Opinion

My Tax Cut Was Unfair, Or So I’m Told

tax reform Shutterstock/Nerthuz

James Carter Head of tax policy implementation on 2016 Trump transition team
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Republican leaders believe they will keep their House and Senate majorities come November if they can convince middle- and lower-income voters they are benefiting from the tax cut signed into law last year. Congressional Democrats must believe this too because they are doing everything they can to portray the Tax Cuts & Jobs Act (TCJA) as a giveaway to “the rich.”

The latest salvo in the war to sway voters’ minds arrived this month from the Institute on Taxation and Economic Policy (ITEP). The opening sentence of the ITEP’s new report (“Federal Tax Cuts in the Bush, Obama, and Trump Years”) claims that federal tax cuts since 2000 have “disproportionately benefited well-off households.”

But let’s put this into perspective. Nearly two-thirds of the $5.1 trillion tax cut from 2001 through 2018 went to the richest fifth of Americans, the report states. While $5.1 trillion is an ungodly amount of money — even by government standards — it pales in comparison to the $45.1 trillion the federal government will collect over the period examined by the ITEP.

All this fuss over a 10 percent tax cut! Nice, but hardly radical.

Second, the top fifth of taxpayers will pay an estimated 87 percent of the personal federal income tax this year. The ITEP estimates these taxpayers received 63.3 percent of the income tax cuts from 2001 to 2018. Taking the ITEP’s numbers at face value, this suggests well-off households have, relative to the share of the income tax burden they bear, received a disproportionately smaller share of the tax relief provided since 2000.

Third, as their pre-tax incomes have grown, the share of the income tax paid by upper-income taxpayers has increased significantly since 2001. In 2001, the top one percent of taxpayers paid 33.22 percent of the personal income tax. For tax year 2015, the latest year for which actual data are publicly available, the top one percent of taxpayers paid 39.04 percent of the total.

The picture is little better for the next nine percent of taxpayers, who shouldered 30.46 percent of the income tax burden in 2001, and saw their burden climb to 31.55 percent of the tax in 2015.

The remaining 90 percent of taxpayers saw their share of the income tax burden fall. In fact, the share paid by the bottom half of taxpayers nearly disappeared — falling from 4.9 percent of the total burden in 2001 to 2.83 percent in 2015.

Fourth, considering a broader array of federal taxes does nothing to buttress the notion that tax cuts since 2000 have unfairly benefitted upper-income taxpayers. According to the ITEP’s report, the top fifth of taxpayers received 32 percent of the payroll tax relief from 2001 to 2018. Even this modestly disproportionate benefit reflects the heavier payroll tax burden shouldered by these taxpayers. They earned more. They paid more. Their tax relief reflects this. This is hardly earth-shattering.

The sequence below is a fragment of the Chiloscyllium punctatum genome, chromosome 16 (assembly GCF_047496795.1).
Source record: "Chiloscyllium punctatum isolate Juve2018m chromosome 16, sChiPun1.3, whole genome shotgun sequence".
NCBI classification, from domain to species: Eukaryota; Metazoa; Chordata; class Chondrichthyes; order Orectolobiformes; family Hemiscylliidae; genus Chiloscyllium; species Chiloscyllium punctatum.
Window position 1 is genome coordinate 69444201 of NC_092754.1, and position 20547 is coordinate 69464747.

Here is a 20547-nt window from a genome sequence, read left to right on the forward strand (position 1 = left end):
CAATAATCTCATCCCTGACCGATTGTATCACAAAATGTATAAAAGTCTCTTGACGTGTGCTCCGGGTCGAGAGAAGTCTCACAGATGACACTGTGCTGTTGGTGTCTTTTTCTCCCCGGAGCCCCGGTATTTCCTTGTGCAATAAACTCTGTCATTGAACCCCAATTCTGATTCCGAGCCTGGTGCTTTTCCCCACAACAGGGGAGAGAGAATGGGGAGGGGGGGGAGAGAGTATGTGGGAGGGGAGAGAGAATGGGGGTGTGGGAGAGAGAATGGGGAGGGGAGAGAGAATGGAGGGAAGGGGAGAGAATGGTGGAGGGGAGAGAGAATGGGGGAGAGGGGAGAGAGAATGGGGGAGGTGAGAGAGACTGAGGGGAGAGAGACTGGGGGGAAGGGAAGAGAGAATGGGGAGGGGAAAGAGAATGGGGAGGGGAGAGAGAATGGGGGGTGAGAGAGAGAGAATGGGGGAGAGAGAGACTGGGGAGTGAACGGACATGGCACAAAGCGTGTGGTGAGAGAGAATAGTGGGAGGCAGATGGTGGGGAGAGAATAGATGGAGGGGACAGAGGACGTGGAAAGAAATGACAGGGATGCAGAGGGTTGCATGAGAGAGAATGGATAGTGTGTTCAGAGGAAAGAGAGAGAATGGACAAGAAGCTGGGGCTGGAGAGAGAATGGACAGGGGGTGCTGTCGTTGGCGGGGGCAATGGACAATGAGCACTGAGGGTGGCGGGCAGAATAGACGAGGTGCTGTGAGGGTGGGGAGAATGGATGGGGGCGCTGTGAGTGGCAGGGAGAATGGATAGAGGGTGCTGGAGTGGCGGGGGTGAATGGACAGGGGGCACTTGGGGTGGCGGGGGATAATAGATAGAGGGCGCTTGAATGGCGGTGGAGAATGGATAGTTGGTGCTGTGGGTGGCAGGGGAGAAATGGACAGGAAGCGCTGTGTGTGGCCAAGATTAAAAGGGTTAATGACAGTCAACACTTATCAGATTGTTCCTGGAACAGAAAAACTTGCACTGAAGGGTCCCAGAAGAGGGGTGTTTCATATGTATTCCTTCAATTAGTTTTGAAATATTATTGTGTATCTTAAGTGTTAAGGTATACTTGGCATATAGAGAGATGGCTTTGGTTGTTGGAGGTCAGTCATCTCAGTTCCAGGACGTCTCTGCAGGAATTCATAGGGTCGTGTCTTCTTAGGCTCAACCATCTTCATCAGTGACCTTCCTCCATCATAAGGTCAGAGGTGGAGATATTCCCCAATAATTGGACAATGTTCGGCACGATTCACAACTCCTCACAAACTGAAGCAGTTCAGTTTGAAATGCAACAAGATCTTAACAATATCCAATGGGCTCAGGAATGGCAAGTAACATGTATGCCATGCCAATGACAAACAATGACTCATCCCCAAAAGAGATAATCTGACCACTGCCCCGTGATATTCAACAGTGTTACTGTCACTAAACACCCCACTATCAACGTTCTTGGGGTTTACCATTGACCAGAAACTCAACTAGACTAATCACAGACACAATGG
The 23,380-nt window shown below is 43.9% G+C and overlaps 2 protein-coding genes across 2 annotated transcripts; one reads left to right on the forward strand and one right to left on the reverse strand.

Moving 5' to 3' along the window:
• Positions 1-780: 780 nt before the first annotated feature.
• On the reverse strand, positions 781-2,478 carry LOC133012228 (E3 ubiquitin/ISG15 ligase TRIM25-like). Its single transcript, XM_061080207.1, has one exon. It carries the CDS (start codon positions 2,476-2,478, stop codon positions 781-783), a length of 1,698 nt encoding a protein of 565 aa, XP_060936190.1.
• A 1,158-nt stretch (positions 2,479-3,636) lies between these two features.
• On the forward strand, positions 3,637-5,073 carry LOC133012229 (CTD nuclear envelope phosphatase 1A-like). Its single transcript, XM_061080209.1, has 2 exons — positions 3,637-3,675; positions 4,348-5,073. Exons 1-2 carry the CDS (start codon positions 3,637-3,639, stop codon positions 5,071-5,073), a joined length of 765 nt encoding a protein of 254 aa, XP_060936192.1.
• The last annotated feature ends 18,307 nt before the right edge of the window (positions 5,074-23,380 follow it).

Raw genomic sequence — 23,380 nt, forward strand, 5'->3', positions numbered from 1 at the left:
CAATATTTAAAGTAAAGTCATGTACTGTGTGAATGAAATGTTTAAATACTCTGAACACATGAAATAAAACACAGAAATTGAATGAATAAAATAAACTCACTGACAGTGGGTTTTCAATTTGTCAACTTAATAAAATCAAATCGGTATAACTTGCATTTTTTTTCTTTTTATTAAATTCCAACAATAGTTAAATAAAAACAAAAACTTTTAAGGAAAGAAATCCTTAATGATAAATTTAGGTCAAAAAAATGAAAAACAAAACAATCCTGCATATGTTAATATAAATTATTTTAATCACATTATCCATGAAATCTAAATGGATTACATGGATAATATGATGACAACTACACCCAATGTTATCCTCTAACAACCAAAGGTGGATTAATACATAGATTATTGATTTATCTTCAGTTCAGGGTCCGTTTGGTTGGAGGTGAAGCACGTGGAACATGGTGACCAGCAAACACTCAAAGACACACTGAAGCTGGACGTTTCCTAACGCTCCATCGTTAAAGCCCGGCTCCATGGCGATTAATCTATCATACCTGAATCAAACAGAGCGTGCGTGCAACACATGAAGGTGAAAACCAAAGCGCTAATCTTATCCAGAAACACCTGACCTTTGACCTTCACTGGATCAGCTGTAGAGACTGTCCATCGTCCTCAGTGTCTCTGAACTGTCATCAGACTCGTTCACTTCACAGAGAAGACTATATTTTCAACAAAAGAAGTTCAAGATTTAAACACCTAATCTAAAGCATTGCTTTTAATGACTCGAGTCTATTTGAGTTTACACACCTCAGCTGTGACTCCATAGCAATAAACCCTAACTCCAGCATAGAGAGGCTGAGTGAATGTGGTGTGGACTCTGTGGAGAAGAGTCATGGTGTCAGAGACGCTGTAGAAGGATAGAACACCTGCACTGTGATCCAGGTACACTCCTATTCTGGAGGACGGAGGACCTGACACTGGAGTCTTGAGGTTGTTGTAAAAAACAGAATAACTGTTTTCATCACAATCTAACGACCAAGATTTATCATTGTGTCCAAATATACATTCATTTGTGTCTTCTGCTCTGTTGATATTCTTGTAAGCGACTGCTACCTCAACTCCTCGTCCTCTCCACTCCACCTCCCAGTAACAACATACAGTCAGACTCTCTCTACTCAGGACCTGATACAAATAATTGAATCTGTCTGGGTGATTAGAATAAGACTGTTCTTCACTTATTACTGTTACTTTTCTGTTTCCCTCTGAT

The ITEP also measures the size of the tax cuts as a percent of income, which controls for the fact that the top earns the most and pays the most. Using this metric, the tax cuts are far more evenly distributed than the narrative suggests.

table courtesy of James Carter

table courtesy of James Carter

Fifth, the primary focus of the report examines a period that largely pre-dates President Trump and the tax cut he signed into law.

Finally, the ITEP’s estimates completely ignore well-documented concerns regarding the measurement of income and income inequality, behavioral responses to tax policy changes, and income mobility. Taxpayers, for example, routinely fall in and out of the top fifth of the U.S. income distribution; according to one estimate, 73 percent of American adults over a 44-year period were in the top fifth for one or more years.

Yesterday’s poor law student is (with luck) today’s high-income lawyer and tomorrow’s lower-income retiree.

The fact is that the TCJA provides a family of four earning the median family income of $73,000 with a tax cut of $2,059. And that’s before taking into account the additional pay and benefits businesses are increasingly offering workers in the aftermath of tax reform.

Ultimately, however, what counts most is not the TCJA’s static distributional effects, but the impact the new law will have on potential GDP and real income growth. While it’s far too early to evaluate the long-term economic impact of the TCJA, the evidence to date has been promising.

In the meantime, I will enjoy my “unfair” tax cut.

James Carter served as the head of tax policy implementation on President Donald Trump’s transition team. Previously, he was a deputy assistant secretary of the Treasury and deputy undersecretary of labor under President George W. Bush.


The views and opinions expressed in this commentary are those of the author and do not reflect the official position of The Daily Caller.